The Family Sex Show: Grooming Comes to Britain | Fleur Elizabeth Meston


I knew Bristol was liberal; the city is famous for it. Me? I have traditional values, I am involved with the Conservative party, and I have been a Christian my whole life. But when I got an unconditional offer to study a course at the University of Bristol which ranked third in that subject, I accepted it without hesitation. Nine months into living here and I have seen advertisements for climate-crisis bake sales, intersectional feminist poetry slams, and students “occupying” the Wills Memorial Building (and subsequently whinging that their vegan Deliveroo wasn’t able to reach them) in solidarity with striking lecturers. However, having nonchalantly followed Bristol’s Tobacco Factory Theatres on Twitter to see if any shows piqued my interest, I saw something that one couldn’t just dismiss as liberal lefty nonsense – this was something truly horrifying.

Tobacco Factory Theatres retweets ThisEgg (a theatre company) promoting their new show, The Family Sex Show (also promoted by The Guardian) The title is possibly alluding to incest, to Red Light District sex shows, and is definitely intended to shock. Already feeling slightly disturbed, I read on. The age recommendation is 5+ and the show description reveals it is intended as “an alternative to porn”. I read on to learn that “there is nakedness, yes. At one point in the show, everyone on stage takes their clothes off…” This is ringing every alarm bell possible.

Posing as “sex education”, the adults involved (who were hastily cast via Twitter only a month ago) don’t seem to know the first thing about safe, age-appropriate sex education. What five-year-old needs an alternative to pornography? Exposure to pornography is often used as a desensitising tactic when grooming children. In defence of this horror show, the website claims that “sexual development and behaviour in children starts from birth”. This is an argument which I have only previously heard from a documentary about PIE (Paedophile Information Exchange) to justify removing the age of consent.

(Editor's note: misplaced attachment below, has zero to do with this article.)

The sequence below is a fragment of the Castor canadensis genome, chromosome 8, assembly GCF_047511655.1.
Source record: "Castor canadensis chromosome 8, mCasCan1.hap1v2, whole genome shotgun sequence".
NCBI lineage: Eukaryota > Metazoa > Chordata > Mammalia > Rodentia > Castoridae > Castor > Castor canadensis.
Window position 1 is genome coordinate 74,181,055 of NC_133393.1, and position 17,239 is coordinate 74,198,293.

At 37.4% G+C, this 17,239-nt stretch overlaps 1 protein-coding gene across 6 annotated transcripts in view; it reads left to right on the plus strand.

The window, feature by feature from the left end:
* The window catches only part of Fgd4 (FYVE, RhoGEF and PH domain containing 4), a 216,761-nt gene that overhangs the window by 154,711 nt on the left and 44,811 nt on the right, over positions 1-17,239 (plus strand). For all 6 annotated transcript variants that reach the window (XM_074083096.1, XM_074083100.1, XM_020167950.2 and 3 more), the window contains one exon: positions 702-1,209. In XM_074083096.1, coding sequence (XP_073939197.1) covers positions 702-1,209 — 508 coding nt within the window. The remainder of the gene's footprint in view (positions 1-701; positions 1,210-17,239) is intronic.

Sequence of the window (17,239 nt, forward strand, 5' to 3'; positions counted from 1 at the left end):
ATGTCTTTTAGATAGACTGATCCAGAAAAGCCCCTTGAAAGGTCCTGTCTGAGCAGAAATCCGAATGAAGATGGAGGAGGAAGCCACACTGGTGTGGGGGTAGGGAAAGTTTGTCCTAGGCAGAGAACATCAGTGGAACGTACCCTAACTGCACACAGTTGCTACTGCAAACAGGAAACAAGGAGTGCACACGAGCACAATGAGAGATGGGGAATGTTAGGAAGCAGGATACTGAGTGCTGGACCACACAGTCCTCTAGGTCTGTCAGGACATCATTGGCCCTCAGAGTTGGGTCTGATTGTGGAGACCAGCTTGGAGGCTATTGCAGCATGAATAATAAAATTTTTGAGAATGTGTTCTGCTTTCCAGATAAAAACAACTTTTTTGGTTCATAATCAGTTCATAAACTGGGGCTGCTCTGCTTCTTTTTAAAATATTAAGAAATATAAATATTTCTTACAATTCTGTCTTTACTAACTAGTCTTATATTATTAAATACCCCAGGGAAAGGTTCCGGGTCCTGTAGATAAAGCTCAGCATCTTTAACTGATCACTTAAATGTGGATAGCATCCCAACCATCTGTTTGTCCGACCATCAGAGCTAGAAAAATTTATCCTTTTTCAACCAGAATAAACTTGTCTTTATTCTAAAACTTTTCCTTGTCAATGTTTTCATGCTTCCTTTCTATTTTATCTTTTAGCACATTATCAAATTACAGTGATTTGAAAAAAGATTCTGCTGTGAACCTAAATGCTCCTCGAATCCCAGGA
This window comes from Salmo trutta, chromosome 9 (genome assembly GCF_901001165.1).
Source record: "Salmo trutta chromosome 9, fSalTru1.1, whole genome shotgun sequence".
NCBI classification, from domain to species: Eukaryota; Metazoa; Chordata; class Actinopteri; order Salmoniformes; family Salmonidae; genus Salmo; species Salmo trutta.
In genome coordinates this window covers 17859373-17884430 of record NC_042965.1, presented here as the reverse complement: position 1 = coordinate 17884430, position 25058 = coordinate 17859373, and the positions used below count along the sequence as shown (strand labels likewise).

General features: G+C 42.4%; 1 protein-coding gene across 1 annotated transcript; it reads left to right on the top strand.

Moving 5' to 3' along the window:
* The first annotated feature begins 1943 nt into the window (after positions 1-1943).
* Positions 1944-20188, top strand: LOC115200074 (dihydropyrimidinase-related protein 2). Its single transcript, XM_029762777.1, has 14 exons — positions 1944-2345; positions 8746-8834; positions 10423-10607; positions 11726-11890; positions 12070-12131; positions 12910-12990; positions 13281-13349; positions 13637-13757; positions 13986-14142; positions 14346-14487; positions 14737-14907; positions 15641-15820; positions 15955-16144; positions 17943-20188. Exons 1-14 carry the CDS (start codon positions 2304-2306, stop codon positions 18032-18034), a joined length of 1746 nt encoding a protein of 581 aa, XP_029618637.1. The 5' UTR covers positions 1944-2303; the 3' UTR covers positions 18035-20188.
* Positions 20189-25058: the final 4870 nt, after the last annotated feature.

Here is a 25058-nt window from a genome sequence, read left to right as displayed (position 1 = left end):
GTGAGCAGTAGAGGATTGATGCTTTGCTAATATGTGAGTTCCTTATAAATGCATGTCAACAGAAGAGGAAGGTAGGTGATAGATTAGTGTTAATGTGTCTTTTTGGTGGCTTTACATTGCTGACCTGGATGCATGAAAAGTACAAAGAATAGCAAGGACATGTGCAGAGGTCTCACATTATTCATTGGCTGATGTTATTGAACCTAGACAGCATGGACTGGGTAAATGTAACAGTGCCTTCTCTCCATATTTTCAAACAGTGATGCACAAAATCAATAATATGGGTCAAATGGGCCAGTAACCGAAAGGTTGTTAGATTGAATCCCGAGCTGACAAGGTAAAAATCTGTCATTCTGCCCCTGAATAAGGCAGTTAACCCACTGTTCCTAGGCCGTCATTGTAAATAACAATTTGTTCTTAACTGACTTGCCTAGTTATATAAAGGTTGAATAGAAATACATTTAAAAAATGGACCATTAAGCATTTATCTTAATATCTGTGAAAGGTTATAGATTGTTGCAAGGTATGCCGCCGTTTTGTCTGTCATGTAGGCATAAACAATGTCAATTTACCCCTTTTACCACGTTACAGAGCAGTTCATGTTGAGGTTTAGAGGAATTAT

Speaking of consent, which this show claims to teach us all about, I have to question why the “actors” get to choose their level of comfort when stripping. A five-year-old child, however, cannot consent to seeing naked strangers. The only guidance for parents is that they can leave if they feel uncomfortable, yet the theatre manager has written extensively on how the actors will be supported if there was negative feedback. How, I ask, are the “actors” the victims in this situation? This show seems to be all about what the adults want to do in front of the children, convinced that they know best. Cyber-flashing has just become a crime, and yet the cast of The Family Sex Show feel it is their right to flash infant-school-aged children. Many Twitter commenters reminisced over days when “dirty flashers” would be chased off by police. Now, liberal parents pay them ten pounds a ticket to bare all on stage. These people do not deserve to be parents.

My sex education at school took place in Year Six. We were ten and eleven years old and were taught about sex and puberty in an age-appropriate, sensitive, non-embarrassing way. The teachers, surprisingly, didn’t find it necessary to strip naked and point to their genitals to get the message across. Most of my generation will have had a similar experience and don’t feel we have gaps in our knowledge. Of course, we have all witnessed the odd person getting changed at the beach rather indiscreetly – but this is contextual, and hopefully accidental. If children are taught that it is normal for strangers to want to show their genitals to them, then this completely undermines the preventative measures that parents, and trusted adults, take against grooming. And as for the argument that “children will encounter porn anyway, so why not teach them about it now?” I worked in Early Years education for four years and I didn’t meet a single five-year-old who could read, write or type well enough to access pornography. And if parents leave it accessible to children, someone needs to call CPS.

I am just thankful that the live show and tour was all suspended during the multiple lockdowns, or we could be two years into child-traumatising theatrical sex shows. The Twitter outrage has been huge, and the account, Libs of TikTok, made famous by Joe Rogan’s podcast, shared the story, at my request, to an audience of 591.3k angry followers. We also have riled up over 800 Bristolian mothers on Mumsnet who have taken this story to the Daily Mail, started a petition, and are boycotting the theatre. Grown adults are being paid to strip in front of little children, in UK theatres, funded by the National Lottery and Arts Council England. Bristol’s Tobacco Factory Theatres want your money! In return, you and your five-year-old can watch simulated sex acts followed by a stage full of strange adults exposing their genitals. I have never been more horrified.


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1 Response

  1. Karen Thorpe says:

    Oh dear Lord when is this utter depravity going to end! I can’t find the words to describe how I feel about this absolute madness.

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